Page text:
I think kids need to know that we have been through similar situations growing up and that we struggled but eventually found a way through. I know that these talks have deepened our bond and I am glad I began this practice when she was younger as it has been very beneficial during her current transition to middle school. Her dad has also adopted this tactic and finds it helpful.

We will usually, not always, spend some time brainstorming some ways that she can help herself adjust or to feel better. We write them down for future reference and she stars the best ones.

I have also had conversations with her about the nature of feelings, how we need to feel them and deal with them without holding on to them for too long or nursing them too much. I think at her age I used an analogy of an injured leg: you can't ignore it and pretend it's ok, nor should you poke at it over and over and make it hurt worse. You have to rest and take care of it until it heals. It will hurt less and less until it doesn't hurt at all anymore. Feelings are the same but it's hard for kids to project into a future time when they will feel better so we have to remind them and give them examples.

I recently read of some research that indicated that the most resilient kids come from families with a strong narrative that tells of family members experiencing good times and also persevering through hard times. We have expanded our talks now to include other family stories that illustrate the ups and downs of life. Now, in 6th grade, she seems so much more self assured and she weathers the storms with far more grace than I did at her age. I will look up the article about that study and post it when I can.

Ok, here is the article that talks about the research into resilience: http://www.nytimes.com/2013/03/17/fashion/the-family-stories-that-bind-us-this-life.html?_r=0

I also wanted to add that if she seems to be dwelling on old hurts I will point that out and ask her if there is something more going on. Sometimes she needs more processing, other times there is some new issue, often she is just tired or hungry or both. She's learning that it's good to take a little internal inventory and that she doesn't have to be at the mercy of her emotions because she has skills to deal with them in a healthy way. It is a process but it took me a long time to figure these things out on my own and I can see that it will be much easier for her because of this work we are doing.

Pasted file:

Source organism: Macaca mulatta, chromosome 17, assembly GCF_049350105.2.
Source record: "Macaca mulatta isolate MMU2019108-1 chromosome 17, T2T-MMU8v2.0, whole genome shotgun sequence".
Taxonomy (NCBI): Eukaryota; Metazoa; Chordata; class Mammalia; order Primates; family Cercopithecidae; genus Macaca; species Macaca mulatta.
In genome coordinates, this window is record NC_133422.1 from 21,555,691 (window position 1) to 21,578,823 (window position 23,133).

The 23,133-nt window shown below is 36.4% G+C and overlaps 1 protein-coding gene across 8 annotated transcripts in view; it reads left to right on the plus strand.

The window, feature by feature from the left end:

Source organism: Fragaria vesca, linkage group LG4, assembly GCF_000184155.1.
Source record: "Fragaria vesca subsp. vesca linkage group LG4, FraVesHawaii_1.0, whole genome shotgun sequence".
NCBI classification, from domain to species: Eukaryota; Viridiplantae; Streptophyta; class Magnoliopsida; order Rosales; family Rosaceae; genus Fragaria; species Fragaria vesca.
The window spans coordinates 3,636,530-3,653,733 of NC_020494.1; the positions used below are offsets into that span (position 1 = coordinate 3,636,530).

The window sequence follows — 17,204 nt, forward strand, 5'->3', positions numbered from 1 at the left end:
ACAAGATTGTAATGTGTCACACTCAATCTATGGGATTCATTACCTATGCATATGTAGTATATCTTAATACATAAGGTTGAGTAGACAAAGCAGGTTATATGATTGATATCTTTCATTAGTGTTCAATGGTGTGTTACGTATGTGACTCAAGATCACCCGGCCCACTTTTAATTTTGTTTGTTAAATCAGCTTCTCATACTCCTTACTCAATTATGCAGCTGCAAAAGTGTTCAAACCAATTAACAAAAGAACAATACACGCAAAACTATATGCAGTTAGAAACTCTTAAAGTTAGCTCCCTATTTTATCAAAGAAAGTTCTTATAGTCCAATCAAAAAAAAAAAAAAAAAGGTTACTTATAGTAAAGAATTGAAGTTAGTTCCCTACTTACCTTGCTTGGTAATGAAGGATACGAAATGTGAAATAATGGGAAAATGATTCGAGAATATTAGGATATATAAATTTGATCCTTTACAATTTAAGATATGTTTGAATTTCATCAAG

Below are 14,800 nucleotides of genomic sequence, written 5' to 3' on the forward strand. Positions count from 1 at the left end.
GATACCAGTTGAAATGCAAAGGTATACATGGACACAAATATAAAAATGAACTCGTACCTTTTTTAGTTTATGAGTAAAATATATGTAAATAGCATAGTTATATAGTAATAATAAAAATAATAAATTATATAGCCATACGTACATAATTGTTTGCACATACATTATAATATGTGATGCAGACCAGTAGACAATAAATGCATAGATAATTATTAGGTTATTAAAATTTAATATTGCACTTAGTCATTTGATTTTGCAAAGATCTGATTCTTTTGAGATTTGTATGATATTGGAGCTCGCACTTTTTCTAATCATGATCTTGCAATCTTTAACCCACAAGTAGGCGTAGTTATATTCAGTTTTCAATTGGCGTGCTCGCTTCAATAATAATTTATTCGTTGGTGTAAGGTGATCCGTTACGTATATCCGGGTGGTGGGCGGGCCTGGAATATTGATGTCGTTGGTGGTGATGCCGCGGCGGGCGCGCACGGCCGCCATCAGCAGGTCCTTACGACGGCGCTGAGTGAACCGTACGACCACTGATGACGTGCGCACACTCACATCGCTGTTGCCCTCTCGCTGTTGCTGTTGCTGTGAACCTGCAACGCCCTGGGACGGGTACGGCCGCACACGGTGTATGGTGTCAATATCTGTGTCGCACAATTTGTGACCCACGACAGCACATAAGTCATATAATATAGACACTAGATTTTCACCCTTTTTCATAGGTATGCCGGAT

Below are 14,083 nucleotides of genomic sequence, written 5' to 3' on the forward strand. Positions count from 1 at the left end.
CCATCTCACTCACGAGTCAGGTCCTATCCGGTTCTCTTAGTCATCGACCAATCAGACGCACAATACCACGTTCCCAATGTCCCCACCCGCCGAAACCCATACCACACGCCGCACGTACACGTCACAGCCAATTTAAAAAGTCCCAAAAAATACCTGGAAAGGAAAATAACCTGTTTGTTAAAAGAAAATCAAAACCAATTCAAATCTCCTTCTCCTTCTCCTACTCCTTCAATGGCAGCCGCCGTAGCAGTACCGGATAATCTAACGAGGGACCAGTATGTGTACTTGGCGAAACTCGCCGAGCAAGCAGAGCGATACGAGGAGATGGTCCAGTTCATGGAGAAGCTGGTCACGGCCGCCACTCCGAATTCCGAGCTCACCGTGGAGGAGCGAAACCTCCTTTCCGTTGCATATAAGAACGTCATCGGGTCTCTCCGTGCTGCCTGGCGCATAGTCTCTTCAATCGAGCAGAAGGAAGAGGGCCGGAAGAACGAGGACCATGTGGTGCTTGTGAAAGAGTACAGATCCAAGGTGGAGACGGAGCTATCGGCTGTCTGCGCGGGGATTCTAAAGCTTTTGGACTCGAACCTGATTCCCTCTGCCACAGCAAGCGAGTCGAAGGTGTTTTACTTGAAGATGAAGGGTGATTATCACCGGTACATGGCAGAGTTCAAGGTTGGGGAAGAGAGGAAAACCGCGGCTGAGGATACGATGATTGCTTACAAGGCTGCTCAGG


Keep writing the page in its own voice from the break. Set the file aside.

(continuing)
• Nice article! AND nice answer! of course it is a process and I often do share my own stories with her too. Her dad is working on getting comfortable with such "touchy feely" stuff :-) but I've never thought of it quite the way you present here! Thanks I'll definitely be incorporating this. Commented Nov 19, 2013 at 3:14

It sounds like a highly sensitive child. You can read more about it here: http://www.hsperson.com/pages/child.htm and see if the description fits.

  • 2
    Hey thanks, pusle. And welcome to the community! On SE, we try to give a brief description of articles we offer up that summarizes the article and how/why it applies. That way if the link ever stops working, the info is still here too. It also helps so readers that can go looking at separate links because of time, get the jist quickly. I remember seeing this book once and wanting to read it! Then, I couldn't remember the author (or correct title) and had trouble finding it when I went back for it! Thanks so much! I think you are right. I'll uppvote when you can add a summary here. Commented Nov 19, 2013 at 13:01
  • Hi, I will add a summary as soon as I get the chance!
    – pusle
    Commented Nov 26, 2013 at 14:03

You must log in to answer this question.

Not the answer you're looking for? Browse other questions tagged .